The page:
Dear Health Conscious Reader,
Here’s one for you: PACE may save you from cancer.
A new study shows that high intensity exercise cuts your risk of getting cancer in half.1
The study, published in the British Journal of Sports Medicine, followed Finnish men for 16 years. It tracked the type of activity the men did each week. And it found that the higher the intensity of the exercise, the lower the risk of getting cancer.
This study backs up the myriad benefits of high intensity exercise, but it’s the first study ever to look at the relationship between exercise intensity and cancer.
But here’s the point not considered by the study’s authors: Not everyone can do high intensity exercise. It was designed for elite athletes who train for the Olympics. You can’t expect deconditioned people to do this type of exercise. It’s not safe. That’s why I designed PACE. PACE gets regular folks to the point where they can do high intensity exercise, safely and quickly.
You start out easy, measuring the intensity of your exercise in some way – the number of repetitions you do, the time it takes for you to do a set, etc. Then you gradually increase it. Over the long run, you’ll notice that it’s easier and easier for you to do your exercise at a slightly higher intensity as you go.
In just minutes a day, you’ll work your way up to getting the benefits of high intensity exercise – without any stress and danger to your body. PACE trains your body to change your metabolism, burn fat, make you more youthful, and utilize more oxygen – which may be the key to its cancer-fighting power.
PACE floods your cells with life-giving oxygen. Oxygen is the basic fuel for cell metabolism. If you don’t have it, energy production drops and the cells lose their ability to repair DNA. Low oxygen levels in the cells – chronic hypoxia – is a cause of chronic disease, especially cancer.
Unfortunately, in our modern world, low oxygen levels in our cells are common. We are a nation of couch potatoes. When we do exercise, it’s usually cardio and aerobics. But those don’t raise your oxygen levels enough. The key to raising your oxygen levels is high intensity exertion.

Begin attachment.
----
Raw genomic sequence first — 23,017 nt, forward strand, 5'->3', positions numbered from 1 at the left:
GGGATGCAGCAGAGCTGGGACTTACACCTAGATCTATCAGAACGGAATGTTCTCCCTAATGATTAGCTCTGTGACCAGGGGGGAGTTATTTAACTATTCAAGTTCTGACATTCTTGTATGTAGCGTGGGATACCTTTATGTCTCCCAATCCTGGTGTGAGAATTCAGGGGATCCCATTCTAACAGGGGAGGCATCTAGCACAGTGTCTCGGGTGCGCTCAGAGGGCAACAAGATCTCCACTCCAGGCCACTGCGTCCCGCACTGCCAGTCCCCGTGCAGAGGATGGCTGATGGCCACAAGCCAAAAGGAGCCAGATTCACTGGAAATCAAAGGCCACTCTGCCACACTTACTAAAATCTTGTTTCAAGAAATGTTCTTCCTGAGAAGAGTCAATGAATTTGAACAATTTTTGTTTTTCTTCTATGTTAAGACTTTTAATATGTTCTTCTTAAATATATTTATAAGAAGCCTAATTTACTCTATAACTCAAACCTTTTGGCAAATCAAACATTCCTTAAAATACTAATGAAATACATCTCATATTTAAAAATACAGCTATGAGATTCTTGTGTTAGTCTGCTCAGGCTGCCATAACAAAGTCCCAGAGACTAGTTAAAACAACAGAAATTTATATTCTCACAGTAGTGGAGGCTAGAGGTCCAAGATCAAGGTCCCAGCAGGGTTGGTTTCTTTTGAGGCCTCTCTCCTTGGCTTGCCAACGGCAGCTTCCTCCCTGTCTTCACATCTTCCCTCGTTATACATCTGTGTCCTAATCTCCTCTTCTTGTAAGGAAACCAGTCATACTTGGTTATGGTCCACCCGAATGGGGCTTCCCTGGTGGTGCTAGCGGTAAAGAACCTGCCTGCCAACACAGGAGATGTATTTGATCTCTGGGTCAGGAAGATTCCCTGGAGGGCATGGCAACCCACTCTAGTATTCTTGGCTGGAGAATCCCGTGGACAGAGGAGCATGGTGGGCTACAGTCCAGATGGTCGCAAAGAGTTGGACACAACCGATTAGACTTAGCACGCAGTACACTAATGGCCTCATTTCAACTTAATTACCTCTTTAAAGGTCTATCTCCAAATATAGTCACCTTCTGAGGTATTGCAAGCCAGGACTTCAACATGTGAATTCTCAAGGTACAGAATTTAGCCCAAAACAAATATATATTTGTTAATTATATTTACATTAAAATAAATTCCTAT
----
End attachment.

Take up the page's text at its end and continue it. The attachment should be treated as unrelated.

PACE pumps oxygen-rich blood to your vital organs by up to 18 times more than light exercise such as walking.2 PACE gives you:
- 400% more oxygen to your lungs
- 1733% more oxygen to your muscles
- Nearly double the oxygen to your brain
- 331% more oxygen from your heart
This doesn’t happen when you jog or do other medium intensity exercises.
This may be one of the reasons why our ancestors stayed disease-free. They had to do intense exertion to survive. Maybe your body needs the oxygen to thrive.
Get started with PACE today and cut your risk of cancer in half. What are you waiting for?
Here’s a workout that you can do right now – whether you’re reading this at work or at home. In fact, I’m going to do it along with you.
Get up from your chair. Make sure you have some space around you. We’re going to do some jumping jacks. Remember those from when you were in middle school? They’re a great exercise to get your heart pumping and your lungs working.
Stand with your feet together and your arms at your side. Jump out with your legs and raise your arms over your head. Breathe through your nose. Return to your starting position and repeat. Do 25 jumping jacks.
Stop and recover until your heart rate slows and you feel like you are almost back to normal.
Do 25 more jumping jacks, but this time, increase the speed. Try to get them done in half the time you did the first set. Recover.
Do 35 jumping jacks, a little faster this time. You’ll start to feel the burn in your legs and your breathing get harder.
Do a few more sets, increasing the number and the speed each time. But remember to recover in between. Do these sets three times a week. You’ll notice the time it takes for you to recover will decrease and you’ll be working at a high intensity in no time!
The new edition of my PACE book will show you exactly how to go from couch potato to high intensity exercise in just 12 minutes a day. In the five years since the first edition came out, I’ve worked with thousands of patients. Their feedback has helped me fine-tune the program. You’ll get more workouts. And you’ll learn more secrets to making PACE work for you.
To Your Good Health,
Al Sears, MD
- J A Laukkanen et al. “Intensity of leisure-time physical activity and cancer mortality in men,” Br J Sports Med 2009;0:1–5. doi:10.1136/bjsm.2008.056713. http://press.psprings.co.uk/bjsm/july/sm56713.pdf
- Adapted from: von Ardenne, M. Oxygen Multistep Therapy. Thieme. 1990. p. 144